The enterprise of making a nation is fraught with violence. People have to be not merely cajoled but browbeaten into submission to become proper subjects of a proper nation-state. Overt violence may not always play the primary role in producing the homogenous subject, but social phenomena such as schooling cannot be viewed merely as innocuous enterprises designed to ‘educate’ subjects of the state. One of the most widely cited works to have put forward this argument with elegance and scholarly rigor is Eugen Weber’s Peasants into Frenchmen, where one learns, with much surprise, that even in the Third Republic “French was a foreign language for half the citizens.” The making of France entailed not only the modernization of the rural countryside but creating, often with violence, proper subjects of a proper nation-state. The making of the United States offers another narrative of the role of violence in the production of the nation-state, with the extermination of native Americans long before and much after the ‘Revolutionary War’ constituting the most vital link in the long chain of violence that marked the emergence of the United States.
Postcolonial thought, attentive as always to the politics of nation-making and nationalism’s complicity with colonialism, bestowed considerable attention on the various phenomena that can be accumulated under the rubric of violence; however, it had almost no time to spare for a pragmatic, ethical, or even philosophical consideration of nonviolence. The violence of the nation-state may have always been present to the mind of postcolonial theorists, but generally this was reduced to the violence of the colonizer. One thinks, of course, of Fanon, Cesaire, Memmi, and many others in this respect. In those works that have underscored the complicity of nationalist and imperialist thought, a principal motif in the work (say) of Ranajit Guha, the violence of indigenous elites also came under critical scrutiny. [See, for example, Guha’s Elementary Aspects of Peasant Insurgency in Colonial India, or his programmatic note on subaltern studies in Volume I.] It is characteristic of most social thought in the West that it has been riveted on violence – here, postcolonial thought barely diverged from orthodox social science, mainstream social thought, or the general drift of humanist thinking. Nonviolence is barely present in intellectual discussions. We see here history’s continuing enchantment with ‘events’; nonviolence creates little or no noise, it merely is, it only fills the space in the background.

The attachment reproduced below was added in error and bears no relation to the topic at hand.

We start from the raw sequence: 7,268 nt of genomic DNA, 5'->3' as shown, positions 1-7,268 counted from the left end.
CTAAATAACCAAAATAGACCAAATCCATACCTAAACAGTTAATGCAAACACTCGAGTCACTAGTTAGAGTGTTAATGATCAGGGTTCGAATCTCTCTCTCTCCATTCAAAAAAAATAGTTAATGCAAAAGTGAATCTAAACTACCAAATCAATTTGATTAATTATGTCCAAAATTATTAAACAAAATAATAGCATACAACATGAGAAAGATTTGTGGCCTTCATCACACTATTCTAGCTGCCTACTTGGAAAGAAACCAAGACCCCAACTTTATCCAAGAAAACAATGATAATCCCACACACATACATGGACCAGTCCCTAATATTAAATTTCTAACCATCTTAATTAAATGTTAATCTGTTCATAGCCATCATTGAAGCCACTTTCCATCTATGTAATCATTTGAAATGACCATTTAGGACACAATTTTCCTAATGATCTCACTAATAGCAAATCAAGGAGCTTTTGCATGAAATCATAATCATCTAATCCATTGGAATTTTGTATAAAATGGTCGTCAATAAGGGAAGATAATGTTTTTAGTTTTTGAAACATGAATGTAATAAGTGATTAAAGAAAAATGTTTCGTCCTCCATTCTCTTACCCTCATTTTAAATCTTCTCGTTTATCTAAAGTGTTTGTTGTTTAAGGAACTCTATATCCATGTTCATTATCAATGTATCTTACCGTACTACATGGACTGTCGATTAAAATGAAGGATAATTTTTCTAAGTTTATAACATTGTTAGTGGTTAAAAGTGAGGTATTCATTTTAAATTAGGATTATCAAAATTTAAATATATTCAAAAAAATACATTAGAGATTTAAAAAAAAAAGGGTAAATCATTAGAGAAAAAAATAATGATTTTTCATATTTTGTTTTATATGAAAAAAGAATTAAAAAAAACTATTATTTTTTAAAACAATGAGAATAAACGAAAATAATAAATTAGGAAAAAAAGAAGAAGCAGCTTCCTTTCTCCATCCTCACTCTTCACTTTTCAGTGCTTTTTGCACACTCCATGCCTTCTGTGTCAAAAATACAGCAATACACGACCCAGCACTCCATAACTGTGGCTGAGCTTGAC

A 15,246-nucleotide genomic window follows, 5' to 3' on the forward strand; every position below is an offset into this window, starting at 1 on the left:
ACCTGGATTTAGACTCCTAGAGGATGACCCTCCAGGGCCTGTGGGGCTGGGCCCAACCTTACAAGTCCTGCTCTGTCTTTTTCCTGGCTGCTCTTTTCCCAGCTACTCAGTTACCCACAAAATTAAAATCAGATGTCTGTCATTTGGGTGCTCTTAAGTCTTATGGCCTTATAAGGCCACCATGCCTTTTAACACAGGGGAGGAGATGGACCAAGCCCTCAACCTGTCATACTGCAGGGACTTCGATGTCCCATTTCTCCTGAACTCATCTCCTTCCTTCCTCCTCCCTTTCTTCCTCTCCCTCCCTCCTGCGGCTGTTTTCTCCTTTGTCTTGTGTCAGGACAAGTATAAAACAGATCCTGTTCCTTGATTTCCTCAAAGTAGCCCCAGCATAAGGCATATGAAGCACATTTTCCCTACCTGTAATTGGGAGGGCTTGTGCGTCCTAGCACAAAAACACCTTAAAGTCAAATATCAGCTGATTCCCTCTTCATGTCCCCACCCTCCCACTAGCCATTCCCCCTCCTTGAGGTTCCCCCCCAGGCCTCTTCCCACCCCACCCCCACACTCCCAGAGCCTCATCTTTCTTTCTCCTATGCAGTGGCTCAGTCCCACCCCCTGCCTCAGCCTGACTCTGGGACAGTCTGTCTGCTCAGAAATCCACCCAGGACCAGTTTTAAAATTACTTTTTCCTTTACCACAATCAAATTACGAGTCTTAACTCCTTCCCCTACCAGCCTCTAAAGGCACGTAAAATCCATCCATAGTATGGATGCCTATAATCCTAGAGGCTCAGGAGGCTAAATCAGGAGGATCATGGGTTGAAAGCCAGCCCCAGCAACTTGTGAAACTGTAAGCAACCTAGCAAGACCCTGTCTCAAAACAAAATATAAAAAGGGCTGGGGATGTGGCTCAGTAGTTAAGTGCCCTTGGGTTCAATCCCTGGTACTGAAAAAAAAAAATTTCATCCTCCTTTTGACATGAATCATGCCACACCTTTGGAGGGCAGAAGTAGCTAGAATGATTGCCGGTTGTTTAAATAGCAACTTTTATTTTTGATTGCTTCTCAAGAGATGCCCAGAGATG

One of the many genuine insights at which Gandhi arrived was the recognition that the practitioners, theorists, and ardent believers in nonviolence in Europe and America had become entirely marginal to dominant intellectual traditions of the West. The Tolstoy who turned to anarchism and nonviolence was seen as having betrayed the finest humanist traditions that he had once embodied; Thoreau was dismissed as a freak; and Edward Carpenter was reduced to obscurity. That the supreme novelist of 19th century Europe, feted and celebrated not only in aristocratic and learned circles but in the much wider and emerging public sphere, should have turned to philosophical anarchism, renouncing his own works and embracing a political view of Christianity that put him in the path of confrontation with the church, is something that passed the comprehension of Tolstoy’s contemporaries. Gandhi was similarly inclined to view Christianity as a firm repudiation of Christ’s teachings on nonviolent resistance, though what role Tolstoy had in shaping Gandhi’s conception of Christianity remains uncertain.
The point cannot be reinforced enough: nonviolence has never had any salience in Western thought, and postcolonial thought has in this respect scarcely deviated from the intellectual traditions of the West. Once we leave aside Indian scholars such as Partha Chatterjee and Ashis Nandy, for whom Gandhi perforce has had an inescapable presence, we find that postcolonialism in the Western academy never had the slightest truck with the histories and practices of nonviolence. The fetish for violence manifested itself in a sustained interest in Fanon among postcolonial theorists; but Gandhi has long seemed, shall we say, unsexy in the extreme. The case of Edward Said is instructive: though he had gotten in the habit of furnishing lists of anti-colonial thinkers and texts to his readers, Gandhi remained singularly uninteresting to him. It is informative that in a voluminous collection of interviews with Edward Said, edited by Gauri Viswanathan and published in 2004, the name of Martin Luther King, Jr. appears twice: but where King is remembered around the world chiefly and justly as one of the chief architects of the civil rights movement, the preeminent prophetic voice of an aggrieved black America, Said mentions him both times only (and I should say without any just cause) as an unequivocal supporter of Zionism. Many have pointed to the fact that the oppression of the colonizers was much more visible to Said than the resistance to colonial rule; but, even within the canvas of resistance, the idea of nonviolent resistance, and its histories, was not even remotely on Said’s horizon. Nonviolence has been a gaping hole in postcolonial thought, and this alone points us to the irrepressible and uncomfortable truth of the deep structuring of violence in the entire edifice of modern Western thought.
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